Well, the Oscar nominations are out.

Biggest surprises?No nomination for William Hurt for "The Accidental Tourist," which is not a surprise just because he would have deserved one, but because he usually gets one.

Seven nominations for "Dangerous Liaisons" and six for "Working Girl," both interesting but slight pictures.

No nomination for Christine Lahti for "Running on Empty," consistently one of our best performers giving one of her best performances.

Ditto Susan Sarandon, whose role in "Bull Durham" was worthy of a nomination.

A nomination for director Martin Scorsese for "The Last Temptation of Christ" and one for Charles Crichton for "A Fish Called Wanda," but none for the directors of the two best picture nominees "The Accidental Tourist" and "Dangerous Liaisons" (Lawrence Kasdan and Stephen Frears, respectively).

No nominations for "The Thin Blue Line," easily the year's best documentary feature.

Only technical nominations for "Who Framed Roger Rabbit," which certainly deserved a directing nod for Robert Zemeckis and an acting nod for Bob Hoskins. (Actually, a best actress nomination for Jessica Rabbit wouldn't have been entirely out of place!) (As if to compensate, the Academy has announced a special award will be given to Richard Williams, animation director of the film.)

No major nominations for "Bird" or "A World Apart."

And, despite a public plea by the academy that voters not nominate actors for supporting awards when their roles were obviously leads, River Phoenix is nominated for "Running On Empty" and Geena Davis for "The Accidental Tourist," despite those clearly being lead roles.

Oh, well.

Look for actual who-will-win predictions in the near future. (Movie critics are nothing if not undaunted.)

- A RECORD $4.46 BILLION was earned at the nation's box offices last year, according to Jack Valenti, president of the Motion Picture Association of America. But he added that there was a slight dip in theater attendance.

Valenti told the annual Las Vegas gathering of movie theater owners that attendance was down .03 percent, but revenues were up 5 percent from the previous year.

Still, movie theaters are in what he called "a watching war" with network, local and cable television, and with video rentals and sales.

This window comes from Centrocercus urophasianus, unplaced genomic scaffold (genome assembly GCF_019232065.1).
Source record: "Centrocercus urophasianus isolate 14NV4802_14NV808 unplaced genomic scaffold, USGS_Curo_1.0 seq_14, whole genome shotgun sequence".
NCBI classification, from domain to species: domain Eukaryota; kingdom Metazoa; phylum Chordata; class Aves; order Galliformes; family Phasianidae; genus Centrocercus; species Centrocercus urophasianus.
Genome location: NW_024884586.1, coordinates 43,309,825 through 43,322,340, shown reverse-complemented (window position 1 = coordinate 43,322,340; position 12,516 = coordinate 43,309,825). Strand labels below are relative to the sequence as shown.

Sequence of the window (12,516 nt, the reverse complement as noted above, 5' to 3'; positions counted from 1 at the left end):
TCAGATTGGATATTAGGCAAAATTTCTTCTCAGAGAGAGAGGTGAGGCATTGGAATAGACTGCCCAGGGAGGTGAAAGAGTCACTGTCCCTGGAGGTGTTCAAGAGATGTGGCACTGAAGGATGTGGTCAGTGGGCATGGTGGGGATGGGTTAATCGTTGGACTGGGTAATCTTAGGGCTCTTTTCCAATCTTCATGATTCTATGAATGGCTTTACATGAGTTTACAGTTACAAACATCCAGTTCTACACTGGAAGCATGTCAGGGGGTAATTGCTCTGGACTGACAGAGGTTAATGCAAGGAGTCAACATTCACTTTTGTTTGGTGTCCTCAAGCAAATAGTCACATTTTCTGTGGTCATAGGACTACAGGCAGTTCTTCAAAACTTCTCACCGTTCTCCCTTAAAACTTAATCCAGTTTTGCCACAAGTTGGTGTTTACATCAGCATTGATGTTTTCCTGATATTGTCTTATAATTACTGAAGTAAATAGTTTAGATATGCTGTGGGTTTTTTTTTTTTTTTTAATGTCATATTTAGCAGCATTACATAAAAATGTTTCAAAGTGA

According to Valenti, 49 million homes have cable TV and 37 million pay for subscription channels. On the VCR front, 56 million households have at least one VCR, and one out of five of those has a second VCR.

"Conventional wisdom" says movie houses are bound to die, Valenti said. However, he added, the film industry has nonetheless held on through times of competitive crisis and will continue to do so.

Meanwhile, on the Salt Lake theater front, the Centre Theater closes, but more multiplex movie theaters continue to open. There is a tentative first-run four-plex slated for the Centre's corner, but more immediately - next Friday in fact - a five-plex "dollar" house on the west side, the Cinemas 5, will open.

Just how healthy that trend is may be arguable, however. After all, how much money can a theater make when it's playing a movie that is also in four or five other theaters in town.

For example, last Friday "Bill and Ted's Excellent Adventure" opened in five theaters locally, and "The 'burbs" opened in six!

And you thought we were oversaturated with video stores.

- FROM THE "THINGS we wish we'd said" file, Christian Science Monitor writer Louise Sweeney came up with a wonderful alternate title for "Lawrence of Arabia," in light of the old film's new epic status in re-release: "Gone With the Sand."

- QUOTE OF THE WEEK: With the announcement this week that Ted Turner will not colorize "Citizen Kane" (due to legal entanglements), it seems fitting to remember a recent comment by independent writer-director-actor Henry Jaglom, quoted by Associated Press writer John Antczak:

"Orson said to me at lunch, about two weeks before he died, I remember this vividly, `Please do this for me. Don't let Ted Turner deface my movie with his crayons.' "

- QUOTE OF THE WEEK II: Screaming comic Sam Kinison, whose own movie deal recently fell through, in an interview by David Handelman for the Feb. 22 Rolling Stone:

"Watching somebody you hate in a bad movie is such a high. You know they hate their lives. You see `Walk Like a Man'? Howie Mandel's movie that was unreleasable? Bobo the dog boy! Hee-hee-hee.

". . . I defy (Dan) Aykroyd or (Chevy) Chase or John Candy to come forward and tell me about any commitment to art. If the yardwork paid what they get for a movie, they'd show up and do it."

- QUOTE OF THE WEEK III: Tess Harper, co-star of Tom Selleck's "Her Alibi" and Sam Shepard's "Far North," speaking with UPI's Vernon Scott:

"Almost everyone in `Far North' knew one another from previous films. Ann Wedgeworth played Jessica's mother in `Sweet Dreams' and Charles Durning had played Jessica's father in `Tootsie.'

"I worked with Jessica in `Crimes of the Heart.' Patricia Arquette, who plays my daughter in `Far North,' played my daughter-in-law in a television movie.

"In fact, the whole cast of `Far North' is remarkable in that we all look like we're members of the same family - blonde, blue-eyed, square-jawed and with perky noses."